I slowly walked backwards to try to open the backdoor. As I was kicking the glass door with my foot trying to open the door, I realized that the door was not moving. I quickly looked back and the kids had locked me out. So I then decided to try to calm this dog down. I started to pet it again and this time noticed it liked it. My older friend who was on the swing set was telling me, "Farhad be careful."Ã¯Â¿Â½ I then decided to walk down the stairs to show the other kids that the dog was kind and playful. As I was approaching the swing set my friend yelled, "Farhad, watch out!"Ã¯Â¿Â½ I turned around and noticed the dog striking towards me. I began to run and slipped on the grass. The next thing I knew the dog was tearing a chunk of flesh out of my leg. It was scratching and pawing my face. I was kicking the dog and for a brief moment got loose to cover my face. It attacked me again and this time I could feel its teeth gnawing its way into my hip. The dog was barking and fiercely attacking me. I knew at that point that I probably was going to die. Brief moments of my family dazed upon me. I woke looking into the raining tears of my mother. I was being rushed to the hospital.
I later was told that a neighbor had heard all the commotion and rushed over with a two-by-four and cracked the dog's head open. As far as my babysitter, by the time she had been aware of the incident the event had already surpassed. I have always loved my babysitter like my own mother. She took care of me and loved me immensely as if I was one of her own children. How can one predict such an event? I have never been upset with my babysitter. As for the kids, I knew they were terrified at that moment, and were not able to help me. I believe they did the right thing because if I was able to get in the house, and the dog somehow got in too, who knows what could of happened.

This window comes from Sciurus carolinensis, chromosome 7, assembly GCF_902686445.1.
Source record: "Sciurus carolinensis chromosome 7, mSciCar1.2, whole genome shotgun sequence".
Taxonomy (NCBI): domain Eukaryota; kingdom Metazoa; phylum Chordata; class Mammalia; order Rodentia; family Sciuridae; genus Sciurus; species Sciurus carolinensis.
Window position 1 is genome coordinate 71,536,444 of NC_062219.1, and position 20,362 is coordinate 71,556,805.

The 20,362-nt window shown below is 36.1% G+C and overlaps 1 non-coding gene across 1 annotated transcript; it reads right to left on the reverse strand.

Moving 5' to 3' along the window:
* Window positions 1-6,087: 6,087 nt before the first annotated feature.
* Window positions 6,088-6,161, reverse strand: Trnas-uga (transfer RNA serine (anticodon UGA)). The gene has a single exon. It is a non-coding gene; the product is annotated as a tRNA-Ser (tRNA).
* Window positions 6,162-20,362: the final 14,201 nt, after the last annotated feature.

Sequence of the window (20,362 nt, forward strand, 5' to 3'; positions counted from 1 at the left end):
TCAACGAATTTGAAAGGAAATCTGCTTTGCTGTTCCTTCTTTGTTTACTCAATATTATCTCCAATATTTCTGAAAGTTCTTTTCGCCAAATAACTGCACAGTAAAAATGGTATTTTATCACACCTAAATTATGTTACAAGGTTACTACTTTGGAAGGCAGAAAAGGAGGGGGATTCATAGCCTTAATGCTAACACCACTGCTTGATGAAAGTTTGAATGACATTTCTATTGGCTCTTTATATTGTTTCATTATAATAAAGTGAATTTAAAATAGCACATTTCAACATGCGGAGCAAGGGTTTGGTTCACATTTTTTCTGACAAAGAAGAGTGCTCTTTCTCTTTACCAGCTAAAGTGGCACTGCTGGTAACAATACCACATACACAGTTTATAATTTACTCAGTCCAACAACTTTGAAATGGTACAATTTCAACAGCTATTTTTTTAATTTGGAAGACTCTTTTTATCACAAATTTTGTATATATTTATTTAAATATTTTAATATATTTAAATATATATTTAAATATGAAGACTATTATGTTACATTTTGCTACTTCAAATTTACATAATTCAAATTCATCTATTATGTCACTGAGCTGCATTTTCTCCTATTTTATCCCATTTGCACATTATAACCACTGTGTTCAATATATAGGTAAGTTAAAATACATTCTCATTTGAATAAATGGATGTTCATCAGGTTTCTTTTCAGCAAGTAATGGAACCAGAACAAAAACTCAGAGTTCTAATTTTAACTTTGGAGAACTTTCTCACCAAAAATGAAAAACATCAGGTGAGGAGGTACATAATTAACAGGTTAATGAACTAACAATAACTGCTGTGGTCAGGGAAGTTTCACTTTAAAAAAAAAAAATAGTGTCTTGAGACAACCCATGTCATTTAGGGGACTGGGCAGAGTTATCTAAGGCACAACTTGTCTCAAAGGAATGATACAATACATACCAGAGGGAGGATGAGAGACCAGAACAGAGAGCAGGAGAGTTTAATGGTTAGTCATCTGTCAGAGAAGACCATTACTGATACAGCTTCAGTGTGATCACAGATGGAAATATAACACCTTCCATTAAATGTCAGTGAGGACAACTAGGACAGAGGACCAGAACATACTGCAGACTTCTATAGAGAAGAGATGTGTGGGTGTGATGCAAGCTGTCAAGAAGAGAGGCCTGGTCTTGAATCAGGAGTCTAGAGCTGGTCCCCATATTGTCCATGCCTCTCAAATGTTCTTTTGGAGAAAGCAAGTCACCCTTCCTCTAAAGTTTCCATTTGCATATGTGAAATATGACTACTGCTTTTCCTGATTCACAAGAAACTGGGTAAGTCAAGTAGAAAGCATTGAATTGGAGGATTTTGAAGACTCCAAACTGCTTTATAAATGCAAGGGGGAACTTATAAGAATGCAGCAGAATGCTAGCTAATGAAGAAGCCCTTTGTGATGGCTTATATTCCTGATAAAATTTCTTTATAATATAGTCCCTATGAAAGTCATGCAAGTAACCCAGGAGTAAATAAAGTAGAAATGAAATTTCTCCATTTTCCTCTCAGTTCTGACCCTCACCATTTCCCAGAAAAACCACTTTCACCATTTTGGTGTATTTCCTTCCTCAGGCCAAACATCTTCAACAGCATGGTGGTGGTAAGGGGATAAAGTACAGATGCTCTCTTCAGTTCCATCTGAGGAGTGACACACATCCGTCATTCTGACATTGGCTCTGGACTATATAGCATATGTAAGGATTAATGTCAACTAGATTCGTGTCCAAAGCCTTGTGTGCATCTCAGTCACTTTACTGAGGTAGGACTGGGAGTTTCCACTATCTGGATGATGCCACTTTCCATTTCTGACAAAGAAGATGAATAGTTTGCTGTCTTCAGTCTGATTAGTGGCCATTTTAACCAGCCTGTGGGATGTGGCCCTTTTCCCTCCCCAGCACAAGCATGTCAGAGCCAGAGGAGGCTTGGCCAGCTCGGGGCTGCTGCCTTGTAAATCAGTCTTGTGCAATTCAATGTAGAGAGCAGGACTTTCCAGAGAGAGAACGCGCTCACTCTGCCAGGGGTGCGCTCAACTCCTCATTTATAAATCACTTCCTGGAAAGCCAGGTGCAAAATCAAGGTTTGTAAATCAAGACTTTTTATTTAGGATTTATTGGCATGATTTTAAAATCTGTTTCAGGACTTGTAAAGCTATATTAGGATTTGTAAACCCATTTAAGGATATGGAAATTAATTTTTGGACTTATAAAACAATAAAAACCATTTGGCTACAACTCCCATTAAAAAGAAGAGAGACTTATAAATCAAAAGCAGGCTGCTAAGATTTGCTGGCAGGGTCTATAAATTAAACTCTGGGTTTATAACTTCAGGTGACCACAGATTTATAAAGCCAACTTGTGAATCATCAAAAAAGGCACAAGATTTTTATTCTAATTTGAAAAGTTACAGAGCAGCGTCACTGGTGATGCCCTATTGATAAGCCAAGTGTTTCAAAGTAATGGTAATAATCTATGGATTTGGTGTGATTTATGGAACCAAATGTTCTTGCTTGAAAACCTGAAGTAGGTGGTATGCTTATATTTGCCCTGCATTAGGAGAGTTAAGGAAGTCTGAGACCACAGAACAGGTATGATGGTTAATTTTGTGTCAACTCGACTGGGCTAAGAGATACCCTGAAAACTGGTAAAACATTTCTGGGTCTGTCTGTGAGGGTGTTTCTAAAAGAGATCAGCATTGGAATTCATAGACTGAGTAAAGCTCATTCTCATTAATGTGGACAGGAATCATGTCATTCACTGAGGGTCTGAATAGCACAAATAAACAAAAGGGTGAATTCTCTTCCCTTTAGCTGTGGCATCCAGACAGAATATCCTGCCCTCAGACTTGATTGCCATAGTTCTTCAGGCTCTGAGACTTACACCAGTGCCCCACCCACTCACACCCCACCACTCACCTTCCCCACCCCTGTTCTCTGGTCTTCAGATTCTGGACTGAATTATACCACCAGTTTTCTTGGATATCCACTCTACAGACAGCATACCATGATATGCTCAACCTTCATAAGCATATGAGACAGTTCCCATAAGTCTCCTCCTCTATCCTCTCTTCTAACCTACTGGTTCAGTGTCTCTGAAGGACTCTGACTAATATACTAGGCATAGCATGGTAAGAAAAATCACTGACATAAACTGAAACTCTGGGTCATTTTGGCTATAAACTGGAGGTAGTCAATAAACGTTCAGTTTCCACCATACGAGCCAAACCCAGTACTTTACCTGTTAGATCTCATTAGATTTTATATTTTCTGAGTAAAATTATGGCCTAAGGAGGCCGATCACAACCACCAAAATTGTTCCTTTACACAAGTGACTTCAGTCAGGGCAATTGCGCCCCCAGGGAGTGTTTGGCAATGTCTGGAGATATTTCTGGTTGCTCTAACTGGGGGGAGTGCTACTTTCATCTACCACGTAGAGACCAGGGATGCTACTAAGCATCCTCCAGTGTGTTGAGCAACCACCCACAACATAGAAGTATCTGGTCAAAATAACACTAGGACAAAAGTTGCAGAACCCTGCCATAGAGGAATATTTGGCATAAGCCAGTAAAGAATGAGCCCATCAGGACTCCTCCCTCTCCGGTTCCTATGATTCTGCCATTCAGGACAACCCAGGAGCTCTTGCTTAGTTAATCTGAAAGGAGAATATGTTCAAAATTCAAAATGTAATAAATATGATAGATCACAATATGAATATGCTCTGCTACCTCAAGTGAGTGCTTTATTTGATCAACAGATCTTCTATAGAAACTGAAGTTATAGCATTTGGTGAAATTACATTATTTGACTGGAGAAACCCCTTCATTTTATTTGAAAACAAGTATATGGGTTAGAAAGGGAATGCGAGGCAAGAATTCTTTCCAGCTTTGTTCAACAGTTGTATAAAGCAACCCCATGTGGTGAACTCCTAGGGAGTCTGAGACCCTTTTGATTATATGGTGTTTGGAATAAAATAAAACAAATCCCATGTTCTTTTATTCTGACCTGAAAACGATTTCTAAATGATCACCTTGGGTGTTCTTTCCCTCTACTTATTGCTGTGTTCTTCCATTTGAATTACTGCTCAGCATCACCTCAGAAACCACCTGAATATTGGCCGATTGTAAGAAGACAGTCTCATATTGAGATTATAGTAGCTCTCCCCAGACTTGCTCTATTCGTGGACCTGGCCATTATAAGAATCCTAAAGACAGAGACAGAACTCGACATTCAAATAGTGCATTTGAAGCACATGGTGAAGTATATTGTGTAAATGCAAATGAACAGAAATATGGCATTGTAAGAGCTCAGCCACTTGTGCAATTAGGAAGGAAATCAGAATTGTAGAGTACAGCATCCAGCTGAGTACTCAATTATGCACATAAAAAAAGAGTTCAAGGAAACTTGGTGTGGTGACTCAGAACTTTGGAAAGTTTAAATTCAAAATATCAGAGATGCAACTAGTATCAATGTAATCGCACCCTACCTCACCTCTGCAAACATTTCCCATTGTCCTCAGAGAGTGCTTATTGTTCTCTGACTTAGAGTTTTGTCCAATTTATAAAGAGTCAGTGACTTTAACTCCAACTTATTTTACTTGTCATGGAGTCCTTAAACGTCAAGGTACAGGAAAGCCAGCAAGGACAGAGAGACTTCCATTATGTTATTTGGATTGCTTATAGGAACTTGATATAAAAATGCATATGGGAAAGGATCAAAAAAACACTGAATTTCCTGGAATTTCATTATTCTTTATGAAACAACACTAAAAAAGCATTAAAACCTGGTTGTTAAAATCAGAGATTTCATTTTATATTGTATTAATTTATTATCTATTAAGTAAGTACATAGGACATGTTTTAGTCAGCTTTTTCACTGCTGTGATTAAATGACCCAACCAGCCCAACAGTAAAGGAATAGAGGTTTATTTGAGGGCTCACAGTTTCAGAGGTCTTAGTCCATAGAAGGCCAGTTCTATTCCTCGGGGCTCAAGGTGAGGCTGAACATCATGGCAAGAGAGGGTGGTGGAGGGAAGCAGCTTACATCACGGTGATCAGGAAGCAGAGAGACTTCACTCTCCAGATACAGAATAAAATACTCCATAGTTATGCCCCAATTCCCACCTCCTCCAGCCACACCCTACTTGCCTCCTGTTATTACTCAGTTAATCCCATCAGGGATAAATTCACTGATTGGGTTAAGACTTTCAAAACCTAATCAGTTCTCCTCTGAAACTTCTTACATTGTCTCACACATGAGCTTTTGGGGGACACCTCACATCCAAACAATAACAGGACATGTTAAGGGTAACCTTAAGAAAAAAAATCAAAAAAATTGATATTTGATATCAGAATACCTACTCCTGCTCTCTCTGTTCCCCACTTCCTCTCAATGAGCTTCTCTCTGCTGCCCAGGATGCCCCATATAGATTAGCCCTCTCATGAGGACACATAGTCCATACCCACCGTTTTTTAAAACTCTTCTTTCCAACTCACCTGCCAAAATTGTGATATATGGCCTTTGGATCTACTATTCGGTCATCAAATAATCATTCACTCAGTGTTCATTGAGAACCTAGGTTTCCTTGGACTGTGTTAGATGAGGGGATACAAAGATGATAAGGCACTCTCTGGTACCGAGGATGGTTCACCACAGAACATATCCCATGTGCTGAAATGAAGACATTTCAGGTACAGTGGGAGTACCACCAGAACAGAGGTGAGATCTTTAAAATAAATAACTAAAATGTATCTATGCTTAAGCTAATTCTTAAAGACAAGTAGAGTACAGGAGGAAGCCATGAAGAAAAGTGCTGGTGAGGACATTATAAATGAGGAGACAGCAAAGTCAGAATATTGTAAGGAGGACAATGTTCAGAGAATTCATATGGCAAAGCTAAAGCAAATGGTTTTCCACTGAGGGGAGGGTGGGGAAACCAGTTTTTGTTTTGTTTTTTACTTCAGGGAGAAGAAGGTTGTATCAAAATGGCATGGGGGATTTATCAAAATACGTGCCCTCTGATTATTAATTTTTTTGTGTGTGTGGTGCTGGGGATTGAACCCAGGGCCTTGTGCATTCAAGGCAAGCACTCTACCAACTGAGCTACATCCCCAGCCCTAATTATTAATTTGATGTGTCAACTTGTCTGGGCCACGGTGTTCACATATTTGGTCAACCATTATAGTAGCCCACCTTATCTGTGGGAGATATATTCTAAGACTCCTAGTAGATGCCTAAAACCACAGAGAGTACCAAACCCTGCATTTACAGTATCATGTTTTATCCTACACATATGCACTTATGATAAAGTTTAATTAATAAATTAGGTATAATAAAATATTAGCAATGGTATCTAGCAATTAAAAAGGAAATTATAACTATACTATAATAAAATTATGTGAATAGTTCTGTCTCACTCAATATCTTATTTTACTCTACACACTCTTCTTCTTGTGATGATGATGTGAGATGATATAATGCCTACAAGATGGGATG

I remember the pouring blood stains as I looked at my clothes. I remember the agony I went through when the doctor was stitching my leg and hip back together. And most importantly I looked at my family and how it affected them; seeing their son and brother almost passing away. My relationship with my family did not change, but I learned the importance of family. I cannot imagine living my life without my family by my side. Family is very important and valuable to me and is something that should never be taken for granted. Without my family, a large part of my life would be missing. During my recovery they gave me love, care, and support. They have helped my try to overcome my fears by supporting and helping me in any possible way.